"Do you not have houses in which you can eat and drink? Or do you show contempt for the church of God and make those who have nothing feel ashamed? What can I say to you? Shall I praise you? In this matter, no." (1 Cor 11:17-22) According to the Nueva Biblia Española, "in the celebration of the Eucharist itself, class differences were emphasized, humiliating the poorest."

Referring to this lack of sharing in the early Church, John Paul II in his encyclical "Ecclesia de Eucharistia” (April 17, Holy Thursday, 2003) commented that "The Apostle Paul, for his part, says that it is 'unworthy' of a Christian community to partake of the Lord's Supper amid division and indifference towards the poor (cf. 1 Cor 11:17-22, 27-34)."

Here, John Paul II adds a precious footnote, quoting Saint John Chrysostom: “Do you wish to honor the body of Christ? Do not ignore him when he is naked. Do not pay him homage in the temple clad in silk, only then to neglect him outside where he is cold and ill-clad. He who said: 'This is my body' is the same who said: 'You saw me hungry and you gave me no food', and 'Whatever you did to the least of my brothers you did also to me' ..."

"What good is it if the Eucharistic table is overloaded with golden chalices when Christ Himself is dying of hunger? Start by giving food to the hungry and then with what is left you may adorn the altar.” (Evangelium S. Matthaei, hom. 50:3-4: PG 58, 508-509)

In number 20 of his encyclical, the pope relates all this to life today: The Eucharist "spurs us on our journey through history and plants a seed of living hope in our daily commitment to the work before us. Certainly the Christian vision leads to the expectation of 'new heavens' and 'a new earth' (Rev 21:1), but this increases, rather than lessens, our sense of responsibility for the world today. (Cf. Second Vatican Ecumenical Council, Pastoral Constitution on the Church in the Modern World Gaudium et Spes, 39)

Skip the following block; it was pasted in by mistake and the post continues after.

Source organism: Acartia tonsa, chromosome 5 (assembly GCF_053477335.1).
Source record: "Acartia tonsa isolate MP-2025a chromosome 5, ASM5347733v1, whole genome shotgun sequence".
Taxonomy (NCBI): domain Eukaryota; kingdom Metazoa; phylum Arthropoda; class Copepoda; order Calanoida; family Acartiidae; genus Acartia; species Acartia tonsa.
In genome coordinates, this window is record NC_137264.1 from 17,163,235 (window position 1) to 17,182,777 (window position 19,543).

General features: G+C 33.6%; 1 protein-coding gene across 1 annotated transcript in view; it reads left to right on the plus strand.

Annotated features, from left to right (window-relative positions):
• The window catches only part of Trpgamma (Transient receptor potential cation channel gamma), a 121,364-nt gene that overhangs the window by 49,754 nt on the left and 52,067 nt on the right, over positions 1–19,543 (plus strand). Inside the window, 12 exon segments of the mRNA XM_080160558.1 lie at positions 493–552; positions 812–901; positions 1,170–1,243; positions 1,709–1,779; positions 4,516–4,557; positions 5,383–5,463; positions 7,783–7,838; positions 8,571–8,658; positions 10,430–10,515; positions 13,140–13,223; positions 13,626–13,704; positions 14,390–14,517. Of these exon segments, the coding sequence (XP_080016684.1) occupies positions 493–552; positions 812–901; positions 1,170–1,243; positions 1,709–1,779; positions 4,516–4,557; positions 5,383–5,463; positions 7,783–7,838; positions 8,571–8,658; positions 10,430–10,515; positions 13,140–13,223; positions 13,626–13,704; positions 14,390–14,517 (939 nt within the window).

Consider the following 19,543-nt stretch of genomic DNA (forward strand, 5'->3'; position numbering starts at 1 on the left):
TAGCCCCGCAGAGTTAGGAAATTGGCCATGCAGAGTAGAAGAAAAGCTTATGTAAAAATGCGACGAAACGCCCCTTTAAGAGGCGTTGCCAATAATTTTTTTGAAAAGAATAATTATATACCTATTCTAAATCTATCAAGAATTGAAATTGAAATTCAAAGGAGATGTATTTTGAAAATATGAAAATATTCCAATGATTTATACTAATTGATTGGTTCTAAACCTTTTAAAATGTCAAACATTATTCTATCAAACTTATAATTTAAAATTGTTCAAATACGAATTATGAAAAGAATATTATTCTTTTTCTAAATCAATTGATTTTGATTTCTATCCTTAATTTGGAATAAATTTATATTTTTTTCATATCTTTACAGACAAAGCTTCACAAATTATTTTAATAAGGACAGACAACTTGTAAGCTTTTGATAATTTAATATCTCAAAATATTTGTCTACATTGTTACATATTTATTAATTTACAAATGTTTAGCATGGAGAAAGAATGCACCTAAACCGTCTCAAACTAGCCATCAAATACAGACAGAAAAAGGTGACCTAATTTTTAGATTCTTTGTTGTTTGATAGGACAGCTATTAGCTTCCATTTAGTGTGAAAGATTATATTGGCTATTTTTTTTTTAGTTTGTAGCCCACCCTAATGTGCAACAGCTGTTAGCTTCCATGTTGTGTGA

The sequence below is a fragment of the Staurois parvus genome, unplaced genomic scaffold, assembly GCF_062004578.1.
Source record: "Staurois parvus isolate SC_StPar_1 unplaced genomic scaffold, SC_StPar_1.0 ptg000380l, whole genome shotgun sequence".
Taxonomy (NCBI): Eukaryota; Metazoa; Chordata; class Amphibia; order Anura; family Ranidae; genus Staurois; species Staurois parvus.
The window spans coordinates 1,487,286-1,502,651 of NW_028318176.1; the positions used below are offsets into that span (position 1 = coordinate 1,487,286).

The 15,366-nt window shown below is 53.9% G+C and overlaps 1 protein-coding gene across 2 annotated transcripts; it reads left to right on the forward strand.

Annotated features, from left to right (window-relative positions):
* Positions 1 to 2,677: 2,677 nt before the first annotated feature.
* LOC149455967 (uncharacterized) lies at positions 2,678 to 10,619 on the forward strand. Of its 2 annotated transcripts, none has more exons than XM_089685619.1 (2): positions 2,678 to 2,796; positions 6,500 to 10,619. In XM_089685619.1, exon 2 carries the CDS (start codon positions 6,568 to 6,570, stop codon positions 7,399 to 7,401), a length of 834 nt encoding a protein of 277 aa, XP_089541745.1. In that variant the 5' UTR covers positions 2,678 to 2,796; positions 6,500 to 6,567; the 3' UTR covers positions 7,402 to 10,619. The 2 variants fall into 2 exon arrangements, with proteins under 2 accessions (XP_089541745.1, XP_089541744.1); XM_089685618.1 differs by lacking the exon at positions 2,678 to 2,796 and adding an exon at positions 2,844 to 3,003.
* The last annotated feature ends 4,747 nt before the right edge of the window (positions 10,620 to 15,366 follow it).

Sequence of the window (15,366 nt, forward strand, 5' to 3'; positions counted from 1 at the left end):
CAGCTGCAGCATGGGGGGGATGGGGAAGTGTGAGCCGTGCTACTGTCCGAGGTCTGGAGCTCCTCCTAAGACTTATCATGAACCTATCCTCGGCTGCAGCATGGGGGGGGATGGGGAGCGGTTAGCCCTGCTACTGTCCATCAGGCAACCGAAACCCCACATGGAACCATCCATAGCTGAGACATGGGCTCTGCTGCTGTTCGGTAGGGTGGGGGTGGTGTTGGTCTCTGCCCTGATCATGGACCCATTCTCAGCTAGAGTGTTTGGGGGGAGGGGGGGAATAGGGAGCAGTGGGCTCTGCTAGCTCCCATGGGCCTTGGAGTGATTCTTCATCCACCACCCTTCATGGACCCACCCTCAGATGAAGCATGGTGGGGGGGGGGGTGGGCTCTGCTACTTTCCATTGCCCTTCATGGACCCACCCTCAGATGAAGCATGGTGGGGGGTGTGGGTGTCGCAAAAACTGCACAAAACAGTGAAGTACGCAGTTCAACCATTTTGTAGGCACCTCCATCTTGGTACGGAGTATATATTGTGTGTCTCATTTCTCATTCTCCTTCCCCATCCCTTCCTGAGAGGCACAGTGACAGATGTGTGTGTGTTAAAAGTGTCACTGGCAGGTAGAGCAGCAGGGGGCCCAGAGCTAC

Emphasizing this, he said "so that Christians will feel more obliged than ever not to neglect their duties as citizens in this world. Theirs is the task of contributing with the light of the Gospel to the building of a more human world, a world fully in harmony with God's plan.

"Many problems darken the horizon of our time. We need but think of the urgent need to work for peace, to base relationships between peoples on solid premises of justice and solidarity, and to defend human life from conception to its natural end. And what should we say of the thousand inconsistencies of a 'globalized' world where the weakest, the most powerless and the poorest appear to have so little hope! It is in this world that Christian hope must shine forth!"

John Paul II comes back to the Eucharist: "For this reason too, the Lord wished to remain with us in the Eucharist, making his presence in meal and sacrifice the promise of a humanity renewed by his love. Significantly, in their account of the Last Supper, the Synoptics recount the institution of the Eucharist, while the Gospel of John relates, as a way of bringing out its profound meaning, the account of the 'washing of the feet', in which Jesus appears as the teacher of communion and of service (cf. Jn 13:1-20)."

This text from St. John to which the pope is refering and which is the gospel reading for Holy Thursday 2013, describes how Jesus, shortly before his execution for being a prophet, began to wash the disciples' feet: "Before the feast of Passover, Jesus knew that his hour had come to pass from this world to the Father. He loved his own in the world and he loved them to the end...he rose from supper and took off his outer garments. He took a towel and tied it around his waist. Then he poured water into a basin and began to wash the disciples’ feet and dry them with the towel around his waist..."